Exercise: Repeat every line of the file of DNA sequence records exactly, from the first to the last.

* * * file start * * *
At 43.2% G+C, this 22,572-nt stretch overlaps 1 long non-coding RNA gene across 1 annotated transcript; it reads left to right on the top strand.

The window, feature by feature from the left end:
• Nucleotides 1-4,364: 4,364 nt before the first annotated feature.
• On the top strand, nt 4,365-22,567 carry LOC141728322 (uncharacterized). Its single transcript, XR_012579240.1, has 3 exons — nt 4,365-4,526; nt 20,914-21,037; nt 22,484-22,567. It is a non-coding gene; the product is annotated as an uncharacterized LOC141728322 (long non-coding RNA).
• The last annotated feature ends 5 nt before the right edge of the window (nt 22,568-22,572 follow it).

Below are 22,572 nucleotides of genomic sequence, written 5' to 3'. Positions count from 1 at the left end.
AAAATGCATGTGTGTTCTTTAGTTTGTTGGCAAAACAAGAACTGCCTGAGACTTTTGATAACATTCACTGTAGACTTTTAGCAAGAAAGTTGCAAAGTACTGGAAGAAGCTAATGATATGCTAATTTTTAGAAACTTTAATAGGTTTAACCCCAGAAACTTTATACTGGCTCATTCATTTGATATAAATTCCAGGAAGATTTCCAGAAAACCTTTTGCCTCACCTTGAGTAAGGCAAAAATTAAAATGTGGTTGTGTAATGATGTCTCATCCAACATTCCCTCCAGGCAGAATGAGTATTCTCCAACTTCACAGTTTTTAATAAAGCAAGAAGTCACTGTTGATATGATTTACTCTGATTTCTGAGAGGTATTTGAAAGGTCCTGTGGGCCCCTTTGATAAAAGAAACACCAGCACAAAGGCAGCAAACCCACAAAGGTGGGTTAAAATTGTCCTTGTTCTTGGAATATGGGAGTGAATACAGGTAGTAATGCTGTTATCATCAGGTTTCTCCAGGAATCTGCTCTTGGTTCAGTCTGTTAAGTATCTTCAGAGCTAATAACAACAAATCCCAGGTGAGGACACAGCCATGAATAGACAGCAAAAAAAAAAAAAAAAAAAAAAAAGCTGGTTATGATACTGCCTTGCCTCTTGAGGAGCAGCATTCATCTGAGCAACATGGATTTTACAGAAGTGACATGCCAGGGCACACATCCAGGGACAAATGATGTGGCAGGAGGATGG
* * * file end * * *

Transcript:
At 43.2% G+C, this 22,572-nt stretch overlaps 1 long non-coding RNA gene across 1 annotated transcript; it reads left to right on the top strand.

The window, feature by feature from the left end:
• Nucleotides 1-4,364: 4,364 nt before the first annotated feature.
• On the top strand, nt 4,365-22,567 carry LOC141728322 (uncharacterized). Its single transcript, XR_012579240.1, has 3 exons — nt 4,365-4,526; nt 20,914-21,037; nt 22,484-22,567. It is a non-coding gene; the product is annotated as an uncharacterized LOC141728322 (long non-coding RNA).
• The last annotated feature ends 5 nt before the right edge of the window (nt 22,568-22,572 follow it).

Below are 22,572 nucleotides of genomic sequence, written 5' to 3'. Positions count from 1 at the left end.
AAAATGCATGTGTGTTCTTTAGTTTGTTGGCAAAACAAGAACTGCCTGAGACTTTTGATAACATTCACTGTAGACTTTTAGCAAGAAAGTTGCAAAGTACTGGAAGAAGCTAATGATATGCTAATTTTTAGAAACTTTAATAGGTTTAACCCCAGAAACTTTATACTGGCTCATTCATTTGATATAAATTCCAGGAAGATTTCCAGAAAACCTTTTGCCTCACCTTGAGTAAGGCAAAAATTAAAATGTGGTTGTGTAATGATGTCTCATCCAACATTCCCTCCAGGCAGAATGAGTATTCTCCAACTTCACAGTTTTTAATAAAGCAAGAAGTCACTGTTGATATGATTTACTCTGATTTCTGAGAGGTATTTGAAAGGTCCTGTGGGCCCCTTTGATAAAAGAAACACCAGCACAAAGGCAGCAAACCCACAAAGGTGGGTTAAAATTGTCCTTGTTCTTGGAATATGGGAGTGAATACAGGTAGTAATGCTGTTATCATCAGGTTTCTCCAGGAATCTGCTCTTGGTTCAGTCTGTTAAGTATCTTCAGAGCTAATAACAACAAATCCCAGGTGAGGACACAGCCATGAATAGACAGCAAAAAAAAAAAAAAAAAAAAAAAAGCTGGTTATGATACTGCCTTGCCTCTTGAGGAGCAGCATTCATCTGAGCAACATGGATTTTACAGAAGTGACATGCCAGGGCACACATCCAGGGACAAATGATGTGGCAGGAGGATGG